Here is a delicate spray of slender metallic blades of bismuthinite (Bi2S3), a rare but rich source of the element bismuth, rising through a bed of snow-white quartz. An image evocative of the upcoming spring season!
Professor Gerta Keller is one of the organizers of an international, multi-disciplinary conference on Volcanism, Impacts and Mass Extinctions: Causes and Effects, March 27-29, 2013, Natural History Museum in London.
Persons with an interest in isotope geochemistry and geochronology are invited to apply for a Postdoctoral Research Associate position in the Department of Geosciences to work in the lab of Professor Blair Schoene.
We are accepting applications for a post-doctoral or more senior researcher in low temperature geochemistry in the Department of Geosciences at Princeton University. Qualifications include a Ph.D. in Geosciences or a related field.
Whether it's the economics of clean energy, the politics of Washington or claims over the severity of the problem itself, the debate over climate change is loud and crowded. One aspect that often goes overlooked is the Southern Ocean ringing Antarctica at the bottom of the globe. But that, says Jorge Sarmiento, is about to change.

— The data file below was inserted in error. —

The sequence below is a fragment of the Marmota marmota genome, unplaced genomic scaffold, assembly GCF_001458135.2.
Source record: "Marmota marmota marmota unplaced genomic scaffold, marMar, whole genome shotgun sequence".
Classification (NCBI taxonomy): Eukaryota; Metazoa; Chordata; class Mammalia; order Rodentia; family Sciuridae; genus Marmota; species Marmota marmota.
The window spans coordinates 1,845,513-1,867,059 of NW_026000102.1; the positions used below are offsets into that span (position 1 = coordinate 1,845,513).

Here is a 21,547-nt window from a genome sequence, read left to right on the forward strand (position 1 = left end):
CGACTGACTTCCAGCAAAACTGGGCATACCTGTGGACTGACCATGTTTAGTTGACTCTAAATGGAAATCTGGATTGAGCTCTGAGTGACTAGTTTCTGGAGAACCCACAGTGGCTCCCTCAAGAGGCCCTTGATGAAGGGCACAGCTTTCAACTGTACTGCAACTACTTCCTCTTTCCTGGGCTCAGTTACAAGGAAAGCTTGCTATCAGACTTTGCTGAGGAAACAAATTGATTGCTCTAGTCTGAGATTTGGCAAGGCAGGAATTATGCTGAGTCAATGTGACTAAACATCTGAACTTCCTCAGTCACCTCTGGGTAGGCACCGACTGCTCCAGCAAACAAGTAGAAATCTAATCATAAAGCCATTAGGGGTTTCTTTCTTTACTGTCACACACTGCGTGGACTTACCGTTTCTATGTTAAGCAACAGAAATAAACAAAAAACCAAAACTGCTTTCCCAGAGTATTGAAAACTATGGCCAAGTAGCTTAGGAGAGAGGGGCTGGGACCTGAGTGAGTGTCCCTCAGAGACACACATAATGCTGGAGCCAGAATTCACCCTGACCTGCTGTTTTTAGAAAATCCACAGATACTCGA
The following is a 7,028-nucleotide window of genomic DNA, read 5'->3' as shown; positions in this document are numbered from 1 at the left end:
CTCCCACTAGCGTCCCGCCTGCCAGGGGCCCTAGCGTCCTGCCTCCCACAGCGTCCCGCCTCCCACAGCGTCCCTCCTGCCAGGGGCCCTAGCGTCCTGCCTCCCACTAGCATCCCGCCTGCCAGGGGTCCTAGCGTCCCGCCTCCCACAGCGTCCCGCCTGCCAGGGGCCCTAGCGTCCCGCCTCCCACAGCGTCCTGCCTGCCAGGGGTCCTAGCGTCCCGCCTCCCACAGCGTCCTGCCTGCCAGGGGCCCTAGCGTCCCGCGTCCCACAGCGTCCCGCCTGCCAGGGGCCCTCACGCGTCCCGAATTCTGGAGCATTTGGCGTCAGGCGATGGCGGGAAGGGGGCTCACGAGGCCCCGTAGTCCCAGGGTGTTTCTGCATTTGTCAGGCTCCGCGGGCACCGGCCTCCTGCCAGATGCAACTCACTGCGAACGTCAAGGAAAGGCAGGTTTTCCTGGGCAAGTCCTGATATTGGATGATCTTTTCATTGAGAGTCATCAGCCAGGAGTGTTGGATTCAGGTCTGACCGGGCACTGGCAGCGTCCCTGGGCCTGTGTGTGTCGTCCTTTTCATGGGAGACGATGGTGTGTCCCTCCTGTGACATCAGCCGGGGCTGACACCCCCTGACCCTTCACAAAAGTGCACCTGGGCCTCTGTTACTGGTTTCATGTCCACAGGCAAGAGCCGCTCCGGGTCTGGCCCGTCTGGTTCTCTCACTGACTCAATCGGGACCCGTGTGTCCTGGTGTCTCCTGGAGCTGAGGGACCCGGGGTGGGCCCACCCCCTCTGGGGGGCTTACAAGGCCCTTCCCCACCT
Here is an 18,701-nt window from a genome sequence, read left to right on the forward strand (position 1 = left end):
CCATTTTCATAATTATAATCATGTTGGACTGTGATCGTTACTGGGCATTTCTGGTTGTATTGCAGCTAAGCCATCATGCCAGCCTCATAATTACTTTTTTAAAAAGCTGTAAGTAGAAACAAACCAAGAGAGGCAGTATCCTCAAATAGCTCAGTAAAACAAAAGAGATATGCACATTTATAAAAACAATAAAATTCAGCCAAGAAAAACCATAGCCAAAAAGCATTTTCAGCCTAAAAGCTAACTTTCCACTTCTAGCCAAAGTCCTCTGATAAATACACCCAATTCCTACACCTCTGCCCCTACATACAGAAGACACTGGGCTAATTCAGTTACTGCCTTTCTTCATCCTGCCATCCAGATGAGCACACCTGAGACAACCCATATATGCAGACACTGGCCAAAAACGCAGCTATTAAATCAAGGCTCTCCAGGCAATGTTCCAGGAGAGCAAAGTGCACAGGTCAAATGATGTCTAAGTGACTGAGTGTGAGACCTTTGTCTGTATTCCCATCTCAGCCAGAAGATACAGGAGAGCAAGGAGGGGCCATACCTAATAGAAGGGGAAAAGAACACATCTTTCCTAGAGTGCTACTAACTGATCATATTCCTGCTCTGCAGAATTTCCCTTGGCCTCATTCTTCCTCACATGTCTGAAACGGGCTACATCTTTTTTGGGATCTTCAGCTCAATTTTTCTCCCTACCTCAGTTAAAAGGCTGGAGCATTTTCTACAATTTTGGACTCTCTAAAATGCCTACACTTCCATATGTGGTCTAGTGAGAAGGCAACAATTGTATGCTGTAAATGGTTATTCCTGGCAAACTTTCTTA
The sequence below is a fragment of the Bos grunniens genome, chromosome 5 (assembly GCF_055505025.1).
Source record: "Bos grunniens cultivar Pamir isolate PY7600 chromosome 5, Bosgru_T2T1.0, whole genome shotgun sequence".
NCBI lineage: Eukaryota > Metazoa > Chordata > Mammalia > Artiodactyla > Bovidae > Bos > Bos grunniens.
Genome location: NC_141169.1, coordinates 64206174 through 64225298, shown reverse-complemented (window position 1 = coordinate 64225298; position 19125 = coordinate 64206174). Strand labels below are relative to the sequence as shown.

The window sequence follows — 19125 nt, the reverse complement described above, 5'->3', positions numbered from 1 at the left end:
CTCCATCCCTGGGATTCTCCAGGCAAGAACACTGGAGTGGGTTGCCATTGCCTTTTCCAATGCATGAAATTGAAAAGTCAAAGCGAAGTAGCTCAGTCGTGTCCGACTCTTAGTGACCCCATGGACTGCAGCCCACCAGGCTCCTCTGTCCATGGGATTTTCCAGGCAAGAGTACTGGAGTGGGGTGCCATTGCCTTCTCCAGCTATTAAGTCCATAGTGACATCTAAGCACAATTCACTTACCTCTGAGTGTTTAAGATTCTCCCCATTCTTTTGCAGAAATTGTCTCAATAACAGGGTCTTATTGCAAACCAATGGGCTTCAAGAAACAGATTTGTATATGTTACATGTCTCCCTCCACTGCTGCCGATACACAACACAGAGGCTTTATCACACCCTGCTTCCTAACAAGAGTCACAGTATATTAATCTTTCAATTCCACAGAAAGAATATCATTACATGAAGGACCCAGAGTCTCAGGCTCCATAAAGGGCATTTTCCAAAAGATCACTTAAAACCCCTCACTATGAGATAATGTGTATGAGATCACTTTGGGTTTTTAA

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Forests absorb around one quarter of the carbon dioxide that humans produce, but one small insect pest is jeopardizing this good work, with potentially serious consequences for climate change. In order to assess what kind of impact these moth outbreaks might have on carbon storage, David Medvigy from Princeton University, US, and his colleagues carried out a series of model simulations.
Refering Steinhardt to colleague Lincoln Hollister, who began his career studying rocks from the Apollo moon expeditions. Hollister, too, told Steinhardt that this quasicrystal must have come from some industrial plant, but he agreed to try to help solve the mystery.